Mrs. Mallard

While the Narrator struggles with institutional sexism, Mrs. Mallard’s problem seems deep and existential. Faced with the news of her husband’s death, Louise Mallard appears to be confronted with death itself and needs to be realized (Abdullah Alajlan and Aljohani). She needs solitude to survive the information of her beloved spouse, with whom, as it seems to everyone, she had no conflicts and misunderstandings. Outside, a beautiful shell makes relatives (particularly Mrs. Mallard’s sister, Josephine) suspect that Louise will commit suicide. No one knows what is in Louise’s head and what she sincerely worries about.

Mrs. Mallard is overwhelmed with emotion, and she feels bitterness mixed with joy. Remembering family life, she imagines it as a beautiful cage in which her husband, who has already died, placed her. Kate Chopin describes her breathing, pulse, and other physiological processes that reflect high emotional intensity: “Her pulses beat fast, and the coursing blood warmed and relaxed every inch of her body” (Chopin 2). It shows how strongly her soul and body react to the release. The death of one man, Mr. Mallard, turns out to be a new breath and life for his wife.

If solitude is torture for the Narrator, then solitude is salvation for Mrs. Mallard. Louise dies after her seclusion is violated, and shock overtakes her (Paudel 98-99). In isolation, in which Mrs. Mallard is of her own free will, she finds an outlet and is released from the cage. The collision with death gives rise to the unknown and new; pictures of a happy and calm future are drawn in her head.

Comparing these two heroines can demonstrate the suffering of women forced to submit to the patriarchal order. The Narrator is driven to complete madness through the misunderstanding of her husband and the brutality of medical institutions to women’s health. Mrs. Mallard is gone to death through the existential fear of a second encounter with her husband when she already mentally said goodbye to him and buried him. Both of these women are in seclusion but with different goals. For one, solitude is torment and longing, and for the other, salvation and the opportunity to imagine a happy future. Violation of privacy in both cases is associated with a loss of consciousness, while Mrs. Mallard dies of a heart attack upon seeing her husband. John, the Narrator’s husband, himself faints, seeing his wife completely distraught and crawling around the room. By comparing these points, readers can deepen their understanding of the atmosphere of 19th-century life and see how much imprisonment affects the human mind.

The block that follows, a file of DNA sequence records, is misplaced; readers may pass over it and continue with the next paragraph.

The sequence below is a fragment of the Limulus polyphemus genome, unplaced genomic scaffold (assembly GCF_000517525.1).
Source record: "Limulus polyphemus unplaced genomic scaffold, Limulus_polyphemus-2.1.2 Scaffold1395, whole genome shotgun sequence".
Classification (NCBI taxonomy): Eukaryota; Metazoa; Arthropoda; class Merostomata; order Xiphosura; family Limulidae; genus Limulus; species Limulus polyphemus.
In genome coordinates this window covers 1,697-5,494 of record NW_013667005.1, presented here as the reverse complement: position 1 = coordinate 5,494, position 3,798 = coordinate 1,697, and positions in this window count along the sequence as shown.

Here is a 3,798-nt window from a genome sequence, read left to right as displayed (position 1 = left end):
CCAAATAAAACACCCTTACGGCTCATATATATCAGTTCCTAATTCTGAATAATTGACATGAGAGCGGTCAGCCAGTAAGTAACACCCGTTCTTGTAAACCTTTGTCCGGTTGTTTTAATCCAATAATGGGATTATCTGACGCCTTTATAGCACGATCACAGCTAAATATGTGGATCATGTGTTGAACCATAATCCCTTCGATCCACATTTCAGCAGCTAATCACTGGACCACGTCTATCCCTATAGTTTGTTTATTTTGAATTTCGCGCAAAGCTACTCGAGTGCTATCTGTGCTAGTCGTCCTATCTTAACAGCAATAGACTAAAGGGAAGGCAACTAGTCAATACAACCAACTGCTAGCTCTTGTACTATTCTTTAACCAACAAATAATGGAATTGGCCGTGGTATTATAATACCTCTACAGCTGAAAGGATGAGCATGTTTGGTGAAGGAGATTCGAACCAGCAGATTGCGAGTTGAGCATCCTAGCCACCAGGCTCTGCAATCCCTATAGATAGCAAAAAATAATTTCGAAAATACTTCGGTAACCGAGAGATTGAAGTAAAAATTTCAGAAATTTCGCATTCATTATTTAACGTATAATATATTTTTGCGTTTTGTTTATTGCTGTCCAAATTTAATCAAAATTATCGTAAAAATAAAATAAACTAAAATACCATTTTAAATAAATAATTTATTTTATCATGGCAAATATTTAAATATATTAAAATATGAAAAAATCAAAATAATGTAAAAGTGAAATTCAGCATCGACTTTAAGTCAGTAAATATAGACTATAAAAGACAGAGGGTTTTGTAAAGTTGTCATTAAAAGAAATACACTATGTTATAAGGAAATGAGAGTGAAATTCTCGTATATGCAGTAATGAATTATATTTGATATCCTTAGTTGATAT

In the examples of the Narrator and Mrs. Mallard, one can see the danger of lack of freedom for thinking and emotional stability. The objectification of a woman can drive her to madness or death when she stands on the threshold of existential fear. Lack of freedom makes women keep desires and emotions in themselves, which causes irreparable harm to their health. Society turned a deaf ear to the problems described by Kate Chopin and Charlotte Perkins Gilman, and medicine allowed the Narrator to go insane and Louise to die. These two works expose one problem from two sides: social-institutional and existential.

Works Cited

Abdullah Alajlan, Lama, and Faiza Aljohani. “The Awakening of Female Consciousness in Kate Chopin’s the Story of an Hour (1894) and Charlotte Perkins Gilman’s the Yellow Wallpaper (1892).” Arab World English Journal For Translation and Literary Studies, vol. 3, no. 3, 2019, pp. 123–39. Crossref.

Chopin, Kate. The Story of an Hour. Joe Books Ltd, 2018.

Gilman, Charlotte Perkins. The Yellow Wallpaper Illustrated. Independently published, 2022.

Özyon, Arzu. “A Journey of Feminist Rebellion Through Charlotte Perkins Gilman’s Short Story the Yellow Wallpaper and Her Novel Herland.” International Journal of Language Academy, vol. 35, no. 35, 2020, pp. 115–24. Crossref.

Paudel, Kishor. “Existential Angst in Kate Chopin’s The Story of an Hour.” NCC Journal vol. 4, no. 1, 2019, pp. 97-99.